We’ve all heard that burnout is a real workplace issue. It can negatively affect morale, engagement, productivity and ultimately the success of an individual, department or organization if the problem is pervasive. As an HR professional, it’s a concern I have had for the organizations in which I’ve worked, the individuals on the teams I have led, and also a concern for myself. I, like many others, have read countless articles about what burnout is, how to recognize it, how to prevent it and how to deal with it when it happens.
I recently read that The World Health Organization (WHO) updated its definition of burnout as “a syndrome conceptualized as resulting from chronic workplace stress that has not been successfully managed,” and, believe it or not, I was inspired! The WHO lists the following as the three main symptoms of burnout:
- feelings of energy depletion or exhaustion
- increased mental distance from one’s job or feelings negative towards one’s career
- reduced professional productivity
What I have come to understand is that ultimately, the prevention and remediation of burnout is largely the responsibility of each of us, individually. Let’s parse the WHO’s definition, “a syndrome conceptualized as resulting from chronic workplace stress that has not been successfully managed”.
The first part is “chronic workplace stress”. What can I do as a leader to address stress in my workplace? Certainly, I can address a truly toxic person, or help create efficiencies, and anyone in a leadership role absolutely has the responsibility to help create a work environment which recognizes that employees are people with lives and allows them to disconnect from work and replenish their energy in whatever way works for them. However, the work itself is the work and there will always be pressures, deadlines, deliverables, difficult people and situations….stress!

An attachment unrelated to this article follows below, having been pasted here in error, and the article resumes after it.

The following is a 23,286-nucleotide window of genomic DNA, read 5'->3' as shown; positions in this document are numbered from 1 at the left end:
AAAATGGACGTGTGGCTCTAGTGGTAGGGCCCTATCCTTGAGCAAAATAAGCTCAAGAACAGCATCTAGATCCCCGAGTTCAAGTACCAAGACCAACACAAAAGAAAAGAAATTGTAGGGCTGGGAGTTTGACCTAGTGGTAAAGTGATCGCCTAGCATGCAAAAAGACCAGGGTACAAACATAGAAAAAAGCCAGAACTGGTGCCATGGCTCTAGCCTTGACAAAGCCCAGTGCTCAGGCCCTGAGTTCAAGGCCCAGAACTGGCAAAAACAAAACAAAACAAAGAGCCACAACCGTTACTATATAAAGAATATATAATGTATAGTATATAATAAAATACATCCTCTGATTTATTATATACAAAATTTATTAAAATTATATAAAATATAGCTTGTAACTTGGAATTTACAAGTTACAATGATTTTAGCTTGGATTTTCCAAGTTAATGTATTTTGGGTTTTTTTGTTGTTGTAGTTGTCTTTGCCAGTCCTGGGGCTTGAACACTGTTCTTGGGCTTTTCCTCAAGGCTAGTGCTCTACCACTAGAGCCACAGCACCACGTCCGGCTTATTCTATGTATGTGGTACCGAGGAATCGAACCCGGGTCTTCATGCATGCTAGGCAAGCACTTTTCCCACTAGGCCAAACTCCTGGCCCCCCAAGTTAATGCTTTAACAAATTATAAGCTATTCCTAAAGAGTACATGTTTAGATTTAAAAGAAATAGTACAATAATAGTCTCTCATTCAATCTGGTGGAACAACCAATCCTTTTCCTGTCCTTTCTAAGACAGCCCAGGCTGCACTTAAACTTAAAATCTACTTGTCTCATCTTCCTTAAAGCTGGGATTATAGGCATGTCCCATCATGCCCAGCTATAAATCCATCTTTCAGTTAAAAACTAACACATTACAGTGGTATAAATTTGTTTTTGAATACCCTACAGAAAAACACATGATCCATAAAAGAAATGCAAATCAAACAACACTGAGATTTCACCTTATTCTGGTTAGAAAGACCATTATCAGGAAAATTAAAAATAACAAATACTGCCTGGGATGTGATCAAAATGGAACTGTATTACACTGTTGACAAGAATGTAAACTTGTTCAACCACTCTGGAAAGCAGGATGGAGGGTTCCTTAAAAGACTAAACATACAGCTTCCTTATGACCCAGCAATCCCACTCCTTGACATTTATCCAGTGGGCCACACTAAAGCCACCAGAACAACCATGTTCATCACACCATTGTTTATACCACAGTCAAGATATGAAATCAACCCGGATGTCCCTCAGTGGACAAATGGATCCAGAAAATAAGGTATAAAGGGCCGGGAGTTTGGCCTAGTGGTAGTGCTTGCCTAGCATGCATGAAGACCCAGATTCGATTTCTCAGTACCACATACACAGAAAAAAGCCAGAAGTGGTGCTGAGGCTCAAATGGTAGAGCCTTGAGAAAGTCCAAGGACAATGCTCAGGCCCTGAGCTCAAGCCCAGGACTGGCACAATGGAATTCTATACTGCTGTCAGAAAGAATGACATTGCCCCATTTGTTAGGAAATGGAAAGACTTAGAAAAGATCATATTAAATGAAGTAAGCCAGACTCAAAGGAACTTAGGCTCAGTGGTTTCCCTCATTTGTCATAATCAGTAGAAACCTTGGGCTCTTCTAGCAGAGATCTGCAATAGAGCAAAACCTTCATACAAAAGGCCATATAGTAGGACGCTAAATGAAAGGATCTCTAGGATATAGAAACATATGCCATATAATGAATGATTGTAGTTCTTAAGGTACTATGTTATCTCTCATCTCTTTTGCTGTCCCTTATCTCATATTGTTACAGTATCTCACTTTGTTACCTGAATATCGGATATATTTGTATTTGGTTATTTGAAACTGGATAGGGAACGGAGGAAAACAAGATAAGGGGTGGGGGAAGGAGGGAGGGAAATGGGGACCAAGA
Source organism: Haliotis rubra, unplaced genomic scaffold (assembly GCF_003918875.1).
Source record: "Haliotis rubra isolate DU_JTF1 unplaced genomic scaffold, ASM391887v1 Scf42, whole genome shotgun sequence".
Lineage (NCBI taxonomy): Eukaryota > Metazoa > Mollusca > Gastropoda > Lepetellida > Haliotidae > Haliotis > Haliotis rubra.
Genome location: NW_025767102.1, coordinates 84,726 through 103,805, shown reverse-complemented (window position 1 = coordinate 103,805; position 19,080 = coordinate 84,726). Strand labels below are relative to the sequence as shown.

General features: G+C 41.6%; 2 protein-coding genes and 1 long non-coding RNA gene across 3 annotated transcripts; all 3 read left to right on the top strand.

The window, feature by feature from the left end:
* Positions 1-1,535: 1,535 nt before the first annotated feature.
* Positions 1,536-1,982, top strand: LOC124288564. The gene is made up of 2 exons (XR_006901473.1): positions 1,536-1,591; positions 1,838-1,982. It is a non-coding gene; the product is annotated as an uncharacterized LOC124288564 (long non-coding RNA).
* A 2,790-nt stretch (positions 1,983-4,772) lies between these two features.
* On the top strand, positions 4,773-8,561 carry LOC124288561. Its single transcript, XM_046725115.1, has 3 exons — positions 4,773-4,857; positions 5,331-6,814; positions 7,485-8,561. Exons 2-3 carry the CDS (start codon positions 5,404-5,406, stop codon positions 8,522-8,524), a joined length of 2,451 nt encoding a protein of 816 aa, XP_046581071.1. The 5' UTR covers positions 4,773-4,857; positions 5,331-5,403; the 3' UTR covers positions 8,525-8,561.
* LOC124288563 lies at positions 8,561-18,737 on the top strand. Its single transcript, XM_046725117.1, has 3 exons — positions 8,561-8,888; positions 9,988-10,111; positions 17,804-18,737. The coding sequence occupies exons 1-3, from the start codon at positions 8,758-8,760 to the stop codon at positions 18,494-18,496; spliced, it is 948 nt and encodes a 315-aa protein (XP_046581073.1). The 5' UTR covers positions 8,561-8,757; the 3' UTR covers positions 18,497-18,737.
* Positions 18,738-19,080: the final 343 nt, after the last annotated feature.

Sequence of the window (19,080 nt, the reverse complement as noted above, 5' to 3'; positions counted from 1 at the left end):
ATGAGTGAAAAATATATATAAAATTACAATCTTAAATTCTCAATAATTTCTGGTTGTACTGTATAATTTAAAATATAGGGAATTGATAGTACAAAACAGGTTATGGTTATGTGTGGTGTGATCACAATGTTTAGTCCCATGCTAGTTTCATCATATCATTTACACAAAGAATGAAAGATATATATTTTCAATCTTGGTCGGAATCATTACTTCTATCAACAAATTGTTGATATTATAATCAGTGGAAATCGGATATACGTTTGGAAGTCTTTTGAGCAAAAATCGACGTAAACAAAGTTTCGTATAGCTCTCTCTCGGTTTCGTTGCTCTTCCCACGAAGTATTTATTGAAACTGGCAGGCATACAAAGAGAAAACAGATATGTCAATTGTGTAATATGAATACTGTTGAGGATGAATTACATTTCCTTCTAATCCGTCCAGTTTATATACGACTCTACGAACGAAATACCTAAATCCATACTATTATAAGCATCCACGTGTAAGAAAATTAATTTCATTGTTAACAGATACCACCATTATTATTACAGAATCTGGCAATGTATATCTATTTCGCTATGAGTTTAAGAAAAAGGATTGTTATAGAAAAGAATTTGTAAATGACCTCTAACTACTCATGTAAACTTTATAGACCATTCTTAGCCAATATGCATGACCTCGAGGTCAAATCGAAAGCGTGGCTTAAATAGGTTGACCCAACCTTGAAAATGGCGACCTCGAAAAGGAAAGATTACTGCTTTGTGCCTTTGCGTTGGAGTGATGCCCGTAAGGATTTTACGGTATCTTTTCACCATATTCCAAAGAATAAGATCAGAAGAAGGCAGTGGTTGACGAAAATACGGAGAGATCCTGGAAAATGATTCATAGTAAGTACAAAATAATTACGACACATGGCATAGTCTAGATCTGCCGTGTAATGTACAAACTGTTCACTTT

The second part of the definition is what inspired me because it’s where the true power lies, “that has not been successfully managed”. Yes! Here is an action item, and something over which we each have control! To me this says that two people could work in the same place, experience the same chronic stress, and one could do just fine and the other could experience burnout because they haven’t successfully managed the stress. It’s the age-old idea that our experience is not the result of our circumstances, it’s the result of our response to our circumstances.
As employees, this means that to avoid or deal with burnout, rather than wishing for the people and circumstances around us to change, we can change how we are managing our stress, make sure we are taking care of ourselves and replenishing our energy.
As leaders, this means that instead of trying to change the workplace to make it less stressful (a nearly impossible task), the best way to help our employees is to encourage time off, discuss the importance of health and wellness, and while we all have high work standards, no one is expected to work themselves into the ground. Here’s the kicker – we also must model these same behaviors if our words are going to be effective.
Best wishes for keeping that fire burning!